The Role of Values in Recovery

[Image description: Featured image is in a bright white room with high ceilings and a tall window. Plants frame the room. A woman sits in the window, while her friends sit below her on a white shag carpet, a couch, and chair, around a black table]

CN: Contains descriptions of disordered thinking and suicide/suicidal ideation

Shout outs this week go to Tessa Reed, Noah Wingren, Karry Carr, Arizona Foster, Sarah Kabakoff, Matthew Sweere, Elisa McGovern, and Craig Dunigan for helping to support this project and Zach.

When we are deep in our illness and disordered thinking, we can be blind to the impact we have on others. We can be convinced that we do not matter, that our voices are powerless and meaningless, that we hold no power, and that our presence has no impact on those around us. Or perhaps we believe that we have a negative impact, and it would be better if we weren’t here. Therapy and a commitment to recovery challenges us to rethink this, to reframe that mindset, and to see the ways in which not only the world impacts us, but we impact the world.

In the four years since I have begun my own journey towards recovery, and when in the midst of episodes of my own mental illnesses, I have often struggled with a sincere belief that I am bad–evil, even. As someone who has also struggled with chronic suicidal ideation, I have asked myself if I would somehow remedy the wrongs of this innate evil by ending my own life, if I could atone for whatever “sins” I had committed by passing from this world into the next. After telling my therapist this many times, and after approaching it first by asking me to challenge this belief, he asked me how my death would solve anything. He said that if I truly believe that I am inherently bad, how will my death atone for it? How am I making up for any wrongs I may have committed by killing myself?

For the first time, I was forced to truly confront the impact of my life and presence on those around me, and to ask myself what that impact was. Rather than being absorbed entirely by my own faulty thinking, his questions helped me to reframe this belief, not to just challenge it, but to ask myself how I can do something positive instead of negative with those thoughts.

Ending my life would not change the feeling I had deep inside of myself that I was inherently bad or evil. It would never rid me of the guilt and shame I carried everywhere with me, and it certainly wouldn’t change the negative impact I felt I had on others into something good. Only by asking myself what my values were, and how I could work to enact positive change not just in my own life, but in those around me, could I change those deep-seated feelings of guilt and shame–could I make myself feel better about my life and my role in the lives of others and the world around me.

Assessing our values, asking ourselves how we can be of service to our families, friends, and communities, how we can become a part of something bigger than ourselves–these are an often unmentioned but important part of recovery from mental illness. To change the narrative from what is wrong with us to what is right with us and how we can use that to enact positive change, to create a real and lasting difference in our lives so that we may help others to do so.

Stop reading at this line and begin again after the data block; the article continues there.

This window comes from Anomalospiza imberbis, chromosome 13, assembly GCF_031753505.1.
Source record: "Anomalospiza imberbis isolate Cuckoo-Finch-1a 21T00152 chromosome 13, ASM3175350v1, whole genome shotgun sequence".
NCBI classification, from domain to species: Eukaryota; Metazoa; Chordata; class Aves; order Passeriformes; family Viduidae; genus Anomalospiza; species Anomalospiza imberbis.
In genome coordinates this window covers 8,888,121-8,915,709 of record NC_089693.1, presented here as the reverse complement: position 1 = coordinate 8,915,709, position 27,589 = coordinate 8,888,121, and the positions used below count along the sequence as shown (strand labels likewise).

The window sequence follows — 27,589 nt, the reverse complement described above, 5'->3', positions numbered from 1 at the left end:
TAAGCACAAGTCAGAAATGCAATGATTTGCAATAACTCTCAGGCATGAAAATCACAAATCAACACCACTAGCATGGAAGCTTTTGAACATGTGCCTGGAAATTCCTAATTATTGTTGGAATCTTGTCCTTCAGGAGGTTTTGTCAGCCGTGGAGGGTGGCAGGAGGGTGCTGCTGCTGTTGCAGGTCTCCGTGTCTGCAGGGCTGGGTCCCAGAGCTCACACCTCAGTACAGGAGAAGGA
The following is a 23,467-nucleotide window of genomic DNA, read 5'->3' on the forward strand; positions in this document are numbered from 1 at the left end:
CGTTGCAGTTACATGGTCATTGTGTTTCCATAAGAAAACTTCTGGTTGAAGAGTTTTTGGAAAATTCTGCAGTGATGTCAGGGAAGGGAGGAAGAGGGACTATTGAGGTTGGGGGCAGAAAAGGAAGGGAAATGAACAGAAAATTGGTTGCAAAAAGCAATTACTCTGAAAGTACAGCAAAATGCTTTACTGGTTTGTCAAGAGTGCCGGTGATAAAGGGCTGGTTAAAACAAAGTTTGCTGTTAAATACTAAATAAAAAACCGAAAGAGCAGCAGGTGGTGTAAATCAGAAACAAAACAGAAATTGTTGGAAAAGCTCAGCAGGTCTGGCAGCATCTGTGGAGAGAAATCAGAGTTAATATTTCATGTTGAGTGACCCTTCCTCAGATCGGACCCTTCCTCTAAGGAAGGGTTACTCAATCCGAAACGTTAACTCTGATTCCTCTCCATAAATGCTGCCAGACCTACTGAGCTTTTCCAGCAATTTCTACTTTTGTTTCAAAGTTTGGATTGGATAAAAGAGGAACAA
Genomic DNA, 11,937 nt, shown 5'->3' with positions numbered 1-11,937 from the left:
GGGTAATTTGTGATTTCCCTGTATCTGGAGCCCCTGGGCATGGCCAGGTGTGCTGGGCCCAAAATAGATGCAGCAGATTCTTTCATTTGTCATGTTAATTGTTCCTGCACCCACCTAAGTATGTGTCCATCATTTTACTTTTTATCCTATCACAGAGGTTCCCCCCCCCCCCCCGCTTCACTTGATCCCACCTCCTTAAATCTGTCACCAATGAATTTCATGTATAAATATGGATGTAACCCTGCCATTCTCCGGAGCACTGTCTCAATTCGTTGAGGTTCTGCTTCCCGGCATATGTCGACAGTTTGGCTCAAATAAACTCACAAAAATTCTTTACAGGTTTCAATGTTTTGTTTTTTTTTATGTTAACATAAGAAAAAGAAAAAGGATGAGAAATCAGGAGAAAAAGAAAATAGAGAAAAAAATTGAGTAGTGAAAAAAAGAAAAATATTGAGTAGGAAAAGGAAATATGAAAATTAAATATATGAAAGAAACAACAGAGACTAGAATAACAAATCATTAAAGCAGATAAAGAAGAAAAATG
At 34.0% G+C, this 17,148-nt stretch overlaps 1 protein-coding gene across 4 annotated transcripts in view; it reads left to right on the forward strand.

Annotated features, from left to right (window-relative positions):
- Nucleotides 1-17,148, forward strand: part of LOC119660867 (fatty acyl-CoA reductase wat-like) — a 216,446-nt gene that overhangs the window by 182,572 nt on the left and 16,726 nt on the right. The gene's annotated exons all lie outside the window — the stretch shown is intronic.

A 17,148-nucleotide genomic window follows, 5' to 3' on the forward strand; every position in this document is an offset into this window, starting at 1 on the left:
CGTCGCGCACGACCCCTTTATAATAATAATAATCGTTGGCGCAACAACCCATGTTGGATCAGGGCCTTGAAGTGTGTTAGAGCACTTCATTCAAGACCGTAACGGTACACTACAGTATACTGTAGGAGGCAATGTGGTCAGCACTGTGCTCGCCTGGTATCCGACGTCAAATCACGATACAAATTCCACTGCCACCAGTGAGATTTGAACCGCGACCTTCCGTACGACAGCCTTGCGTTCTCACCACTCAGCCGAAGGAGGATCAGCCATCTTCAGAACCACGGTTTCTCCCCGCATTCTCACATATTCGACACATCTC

Mental illness can be an isolating experience. Both because of stigma and shame, and because our disordered thinking can lead us to have a distorted view of ourselves and the impact of our presence on our communities, our friends, and our families. To change that, we must look beyond ourselves, we must ask ourselves what matters to us, what we want out of life, what and who we wish to serve, what we wish to be a part of beyond ourselves, so that we can understand the importance of our own lives, of our ability to use our strengths for good.

I cannot rid myself of guilt and shame by punishing myself. I cannot change the heavy weight of that burden by ending my life. Such an action would only shift it to others. Rather, if I believe that I have something to atone for, I do this by working to recognize and honor the good in me, to maximize my strengths and use them for the good of my community, to work hard on my own recovery and acknowledge my weaknesses so that I may lessen the harm I cause to not just myself but to those around me, and to use my privilege to benefit those who do not have it. I rid myself of guilt and shame by using what resources I have to the betterment of my community, by finding ways in which to use those resources to support others as effectively as I can, and by working to educate myself on my own biases and prejudices so that I may be more effective in my work as a student, community member, and clinician-in-training.

None of us are islands unto ourselves, though our disordered thinking may try to convince us otherwise. Believe in the power of your life and your presence. And use it for good.

Moving forward in recovery and wellness together,

Zach Reinstatler

If you would like to support this project and Zach in his recovery and education to become a therapist/clinician, you can best do so through a monthly contribution on our Patreon. Even 1 dollar goes a long way in helping this project and Zach.

As always, it must be noted that Zach is not a mental health professional. If you are in need of assistance, please seek out a licensed professional in your area. If you are in crisis, please contact the appropriate emergency services.

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